Friday, 29 June 2018

Review: The Death of Mrs Westaway by Ruth Ware

When I spotted the cover of The Death of Mrs Westaway I knew I would enjoy it. I LOVE gothicky mysteries with spooky old houses and old family secrets!

The story starts with Hal (Harriet), who is struggling to make a living following the death of her mother three years previously. Hal had to give up her dreams of going to university and instead took over her mother's job of tarot reader on Brighton Pier. Falling behind on payments to the local loan shark, it seems like a dream come true when a solicitor's letter arrives to tell her that her grandmother has died and left her a bequest. Except Hal's grandmother died before she was born, didn't she?

Ruth Ware takes familiar tropes and motifs from the traditional/old school gothic mystery and puts her own original spin on it. There is a nod towards Rebecca, with the creepy Mrs Danvers-like housekeeper, but all references are done with an affection for the genre.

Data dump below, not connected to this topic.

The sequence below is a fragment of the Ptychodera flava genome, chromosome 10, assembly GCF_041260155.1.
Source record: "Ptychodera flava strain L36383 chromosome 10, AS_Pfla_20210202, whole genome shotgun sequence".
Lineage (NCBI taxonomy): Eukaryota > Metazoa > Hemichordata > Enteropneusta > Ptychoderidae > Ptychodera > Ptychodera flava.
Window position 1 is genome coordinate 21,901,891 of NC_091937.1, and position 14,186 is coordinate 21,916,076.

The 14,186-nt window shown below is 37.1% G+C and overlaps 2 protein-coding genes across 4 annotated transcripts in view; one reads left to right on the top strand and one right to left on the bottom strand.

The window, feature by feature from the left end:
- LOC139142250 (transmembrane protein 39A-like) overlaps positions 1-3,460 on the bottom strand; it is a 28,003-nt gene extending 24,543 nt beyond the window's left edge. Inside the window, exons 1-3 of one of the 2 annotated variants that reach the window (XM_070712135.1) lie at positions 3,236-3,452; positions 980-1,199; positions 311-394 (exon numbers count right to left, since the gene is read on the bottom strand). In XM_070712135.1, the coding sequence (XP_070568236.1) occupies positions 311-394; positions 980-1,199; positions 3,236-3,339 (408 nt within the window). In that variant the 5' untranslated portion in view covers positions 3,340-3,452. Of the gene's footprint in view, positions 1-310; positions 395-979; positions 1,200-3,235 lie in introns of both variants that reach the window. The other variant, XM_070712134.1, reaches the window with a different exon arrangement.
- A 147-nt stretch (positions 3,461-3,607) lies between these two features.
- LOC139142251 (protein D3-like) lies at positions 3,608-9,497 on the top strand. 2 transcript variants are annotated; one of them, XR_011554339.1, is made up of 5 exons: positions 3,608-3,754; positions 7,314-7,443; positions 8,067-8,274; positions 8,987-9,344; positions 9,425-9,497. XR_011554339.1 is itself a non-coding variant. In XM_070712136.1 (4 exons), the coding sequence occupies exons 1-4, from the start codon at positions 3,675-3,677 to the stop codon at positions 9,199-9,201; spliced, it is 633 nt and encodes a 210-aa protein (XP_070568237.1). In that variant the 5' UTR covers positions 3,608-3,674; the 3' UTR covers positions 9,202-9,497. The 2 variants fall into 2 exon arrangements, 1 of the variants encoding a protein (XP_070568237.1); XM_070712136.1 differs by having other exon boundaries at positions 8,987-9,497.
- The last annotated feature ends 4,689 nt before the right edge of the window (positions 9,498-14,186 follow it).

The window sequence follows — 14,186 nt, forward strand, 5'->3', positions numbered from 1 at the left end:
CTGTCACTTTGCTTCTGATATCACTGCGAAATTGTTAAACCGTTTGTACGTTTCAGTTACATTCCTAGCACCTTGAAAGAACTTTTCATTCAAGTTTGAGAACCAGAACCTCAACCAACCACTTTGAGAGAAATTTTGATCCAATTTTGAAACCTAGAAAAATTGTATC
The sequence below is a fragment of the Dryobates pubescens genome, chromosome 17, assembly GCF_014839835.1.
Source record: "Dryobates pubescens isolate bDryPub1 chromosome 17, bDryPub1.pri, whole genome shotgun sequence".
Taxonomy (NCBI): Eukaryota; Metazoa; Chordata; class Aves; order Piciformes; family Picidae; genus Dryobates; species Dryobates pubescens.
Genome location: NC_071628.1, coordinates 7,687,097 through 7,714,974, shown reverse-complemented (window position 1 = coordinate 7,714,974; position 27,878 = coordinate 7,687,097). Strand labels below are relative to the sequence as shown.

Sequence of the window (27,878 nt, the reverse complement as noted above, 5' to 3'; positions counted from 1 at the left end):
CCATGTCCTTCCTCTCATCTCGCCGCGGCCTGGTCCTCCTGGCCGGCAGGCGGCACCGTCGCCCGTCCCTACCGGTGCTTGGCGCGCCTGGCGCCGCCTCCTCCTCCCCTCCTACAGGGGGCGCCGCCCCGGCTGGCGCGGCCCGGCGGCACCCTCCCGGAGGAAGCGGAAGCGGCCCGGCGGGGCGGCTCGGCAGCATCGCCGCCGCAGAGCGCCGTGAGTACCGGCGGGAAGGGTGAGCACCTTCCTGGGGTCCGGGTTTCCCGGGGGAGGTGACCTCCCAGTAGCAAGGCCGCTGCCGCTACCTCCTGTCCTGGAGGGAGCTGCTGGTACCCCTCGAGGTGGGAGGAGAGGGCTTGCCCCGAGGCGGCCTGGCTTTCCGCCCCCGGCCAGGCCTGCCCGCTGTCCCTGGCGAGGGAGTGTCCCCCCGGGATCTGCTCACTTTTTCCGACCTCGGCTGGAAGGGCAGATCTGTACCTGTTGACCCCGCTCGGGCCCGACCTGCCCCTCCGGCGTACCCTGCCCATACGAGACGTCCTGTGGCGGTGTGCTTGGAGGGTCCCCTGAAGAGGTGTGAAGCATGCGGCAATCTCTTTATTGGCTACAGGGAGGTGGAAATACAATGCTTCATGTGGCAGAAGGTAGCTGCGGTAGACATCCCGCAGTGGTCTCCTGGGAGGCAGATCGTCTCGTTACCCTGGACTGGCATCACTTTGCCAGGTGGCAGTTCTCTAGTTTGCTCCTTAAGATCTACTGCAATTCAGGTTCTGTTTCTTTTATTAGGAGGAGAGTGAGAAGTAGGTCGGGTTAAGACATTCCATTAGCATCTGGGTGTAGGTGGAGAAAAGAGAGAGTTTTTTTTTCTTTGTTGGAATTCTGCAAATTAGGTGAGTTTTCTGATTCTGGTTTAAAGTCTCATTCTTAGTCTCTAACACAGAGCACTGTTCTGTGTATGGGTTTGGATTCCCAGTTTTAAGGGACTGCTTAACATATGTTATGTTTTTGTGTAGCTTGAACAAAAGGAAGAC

Hal makes a very likeable, if unusual heroine, who has suffered several setbacks in life. I loved the way she kept telling herself that she was a tenacious rat, not a little mouse, whenever she felt herself falter! Linking in Hal's job as a tarot reader, and the way she reads the cards to help her think through problems was inspired and I was became so engrossed in the story I completely forgot to try and work out who the murderer was.

The title makes the story sound like an Agatha Christie but it's a traditional gothic mystery. Exactly who was murdered and why isn't revealed until after a superb build-up of tension. There is a thread of historical (1994!) backstory running through the plot, giving an insight into the characters' past, but it doesn't dominate the novel.

The Death of Mrs Westaway should appeal to fans of Daphne du Maurier, Eve Chase, and possibly Mary Stewart, although there is no romance.

In conclusion, The Death of Mrs Westaway is one of my favourite reads this year. I absolutely loved it. More please!

Thank you to Ruth Ware and Vintage Digital/Harvill Secker for my copy of this book, which I requested from NetGalley and voluntarily reviewed.

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